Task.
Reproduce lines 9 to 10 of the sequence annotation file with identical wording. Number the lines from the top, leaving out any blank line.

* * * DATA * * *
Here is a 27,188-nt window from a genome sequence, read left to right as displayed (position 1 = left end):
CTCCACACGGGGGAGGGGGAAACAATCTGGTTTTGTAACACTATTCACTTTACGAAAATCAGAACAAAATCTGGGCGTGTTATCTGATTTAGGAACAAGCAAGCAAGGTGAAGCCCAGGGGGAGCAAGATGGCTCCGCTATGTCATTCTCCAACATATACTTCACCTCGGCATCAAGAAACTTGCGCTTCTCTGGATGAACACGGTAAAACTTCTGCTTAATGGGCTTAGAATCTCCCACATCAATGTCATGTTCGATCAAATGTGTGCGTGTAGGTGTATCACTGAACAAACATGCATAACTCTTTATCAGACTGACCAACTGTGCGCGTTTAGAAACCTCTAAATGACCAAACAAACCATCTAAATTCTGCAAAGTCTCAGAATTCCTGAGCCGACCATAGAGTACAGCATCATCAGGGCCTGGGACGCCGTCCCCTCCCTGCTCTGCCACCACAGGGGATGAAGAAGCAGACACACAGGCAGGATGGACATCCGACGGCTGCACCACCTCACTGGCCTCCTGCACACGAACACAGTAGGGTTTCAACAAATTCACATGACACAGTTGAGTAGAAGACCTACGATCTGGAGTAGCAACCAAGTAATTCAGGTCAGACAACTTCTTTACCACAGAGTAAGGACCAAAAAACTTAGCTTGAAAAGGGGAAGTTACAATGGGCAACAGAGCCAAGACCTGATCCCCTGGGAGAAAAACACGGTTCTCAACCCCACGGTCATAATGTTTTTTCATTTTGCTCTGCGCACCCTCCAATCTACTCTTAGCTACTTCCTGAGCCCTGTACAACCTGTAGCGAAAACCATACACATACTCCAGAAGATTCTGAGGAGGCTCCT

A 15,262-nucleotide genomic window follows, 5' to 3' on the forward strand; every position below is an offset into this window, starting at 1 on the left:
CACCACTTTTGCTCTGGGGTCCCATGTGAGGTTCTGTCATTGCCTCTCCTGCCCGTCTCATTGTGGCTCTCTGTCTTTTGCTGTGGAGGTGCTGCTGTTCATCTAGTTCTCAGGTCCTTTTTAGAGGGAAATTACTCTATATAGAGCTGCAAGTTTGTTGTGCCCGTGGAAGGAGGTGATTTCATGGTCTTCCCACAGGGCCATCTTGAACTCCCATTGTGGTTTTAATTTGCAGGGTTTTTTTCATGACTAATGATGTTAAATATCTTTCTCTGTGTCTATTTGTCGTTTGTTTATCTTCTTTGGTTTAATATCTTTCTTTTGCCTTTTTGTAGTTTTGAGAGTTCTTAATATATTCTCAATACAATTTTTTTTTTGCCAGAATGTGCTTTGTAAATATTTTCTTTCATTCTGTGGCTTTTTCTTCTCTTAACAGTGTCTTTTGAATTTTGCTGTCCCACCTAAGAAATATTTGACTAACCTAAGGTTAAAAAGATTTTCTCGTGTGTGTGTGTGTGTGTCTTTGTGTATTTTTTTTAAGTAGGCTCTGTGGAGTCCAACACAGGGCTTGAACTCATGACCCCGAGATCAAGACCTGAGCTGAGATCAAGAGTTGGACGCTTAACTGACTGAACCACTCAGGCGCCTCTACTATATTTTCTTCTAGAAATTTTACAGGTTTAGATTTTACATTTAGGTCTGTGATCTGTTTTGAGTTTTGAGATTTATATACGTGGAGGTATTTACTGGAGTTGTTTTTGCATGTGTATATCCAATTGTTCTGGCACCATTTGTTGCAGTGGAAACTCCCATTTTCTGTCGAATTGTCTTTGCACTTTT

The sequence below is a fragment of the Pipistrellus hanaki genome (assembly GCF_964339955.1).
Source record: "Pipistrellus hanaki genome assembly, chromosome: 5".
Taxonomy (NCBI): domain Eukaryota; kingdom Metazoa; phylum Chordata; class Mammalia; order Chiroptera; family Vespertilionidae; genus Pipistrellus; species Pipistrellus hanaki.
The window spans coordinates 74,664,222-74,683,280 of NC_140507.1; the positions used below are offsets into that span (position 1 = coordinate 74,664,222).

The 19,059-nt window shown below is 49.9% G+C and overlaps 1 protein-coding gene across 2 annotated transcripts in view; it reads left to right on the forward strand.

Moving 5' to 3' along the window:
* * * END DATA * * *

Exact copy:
The 19,059-nt window shown below is 49.9% G+C and overlaps 1 protein-coding gene across 2 annotated transcripts in view; it reads left to right on the forward strand.

Moving 5' to 3' along the window: